We were looking for ways to bring out the full implications of our ideas for scenarios to check that they were implementable and work out how we would implement them.
This is a very common problem, and we have looked at it using various tools including writing scenarios, storyboarding and so on. We had a rough idea of the technical components we needed and what we wanted to demonstrate. But for me there was a lack of clarity about precisely how the scenarios would play out, and so we started to look at ‘swimlane’ diagrams like these, to illustrate where in the architecture the action moves as the scenario plays out.
“Like a rather boring play”
These diagrams are actually pretty hard to write, but useful if you can do them, as you start to understand what components needs to talk to what and what they need to say. Danbri had an idea that we thought might help for writing them – to create a script – like a script for a rather boring play – with the technical components as well as the users as characters, to see if this would engage our storytelling faculties to help bring out the nuances.
“But the set top box just woudn’t do that”
This made for an entertaining meeting where different meeting participants took the roles of different technical components, and I played script editor, making choices where there were disputes. I think there were several benefits of using this process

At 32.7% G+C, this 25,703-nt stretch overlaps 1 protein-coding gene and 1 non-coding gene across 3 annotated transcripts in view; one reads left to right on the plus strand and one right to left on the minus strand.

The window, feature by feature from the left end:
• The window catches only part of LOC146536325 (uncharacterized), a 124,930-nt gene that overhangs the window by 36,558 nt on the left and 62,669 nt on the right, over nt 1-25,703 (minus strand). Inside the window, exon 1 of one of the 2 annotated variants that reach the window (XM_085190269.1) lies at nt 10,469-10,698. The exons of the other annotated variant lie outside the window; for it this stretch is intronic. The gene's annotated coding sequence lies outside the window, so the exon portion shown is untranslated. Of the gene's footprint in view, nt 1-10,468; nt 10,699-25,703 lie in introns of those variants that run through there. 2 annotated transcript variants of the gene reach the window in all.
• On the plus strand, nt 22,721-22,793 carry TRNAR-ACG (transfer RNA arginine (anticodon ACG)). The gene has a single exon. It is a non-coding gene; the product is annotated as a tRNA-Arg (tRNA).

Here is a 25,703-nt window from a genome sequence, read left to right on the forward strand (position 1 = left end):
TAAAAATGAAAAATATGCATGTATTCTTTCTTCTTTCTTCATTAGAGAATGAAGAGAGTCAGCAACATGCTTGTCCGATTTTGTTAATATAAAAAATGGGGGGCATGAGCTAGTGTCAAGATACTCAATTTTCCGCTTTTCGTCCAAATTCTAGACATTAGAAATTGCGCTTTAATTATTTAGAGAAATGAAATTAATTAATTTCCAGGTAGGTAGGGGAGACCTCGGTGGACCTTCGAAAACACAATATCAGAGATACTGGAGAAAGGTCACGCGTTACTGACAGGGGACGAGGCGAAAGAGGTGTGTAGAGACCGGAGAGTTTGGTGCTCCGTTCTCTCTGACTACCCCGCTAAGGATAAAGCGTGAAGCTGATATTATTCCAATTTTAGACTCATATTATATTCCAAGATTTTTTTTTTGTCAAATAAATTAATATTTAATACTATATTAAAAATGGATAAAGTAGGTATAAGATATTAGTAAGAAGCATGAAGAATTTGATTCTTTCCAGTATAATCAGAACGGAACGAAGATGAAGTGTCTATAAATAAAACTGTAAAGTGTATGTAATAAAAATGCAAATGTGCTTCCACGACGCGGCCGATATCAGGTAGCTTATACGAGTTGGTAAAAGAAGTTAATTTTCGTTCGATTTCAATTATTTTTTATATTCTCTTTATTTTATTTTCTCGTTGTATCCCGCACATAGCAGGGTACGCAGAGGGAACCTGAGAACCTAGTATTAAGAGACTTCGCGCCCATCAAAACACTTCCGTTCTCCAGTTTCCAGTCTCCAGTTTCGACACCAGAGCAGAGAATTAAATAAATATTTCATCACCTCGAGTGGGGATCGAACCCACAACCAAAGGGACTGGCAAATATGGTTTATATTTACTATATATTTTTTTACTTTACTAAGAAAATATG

- better mutual understanding of the scenario itself, including discovering more about what could and ought to happen
- better participation as different project members became champions for different components (‘yes I’m the recommender!’)
- you didn’t need to be technical to join in and the result was something that everyone can understand
- quite a fun (by EU project standards) meeting
- this is a time-consuming thing to do and we didn’t really have enough time set aside
- it needs participants to be interested and care enough to join in
- it needs more careful planning than I did for it (such as a draft script written ahead of time), and a dedicated person to take notes, as Chris van Aart very kindly did in our session
It would be very interesting to talk to people creating real plays to see what we could learn from their processes.
You can read our ‘rather boring plays’ here, and I hope that Vicky will do a post shortly about the swimlanes she has created as a result of this process.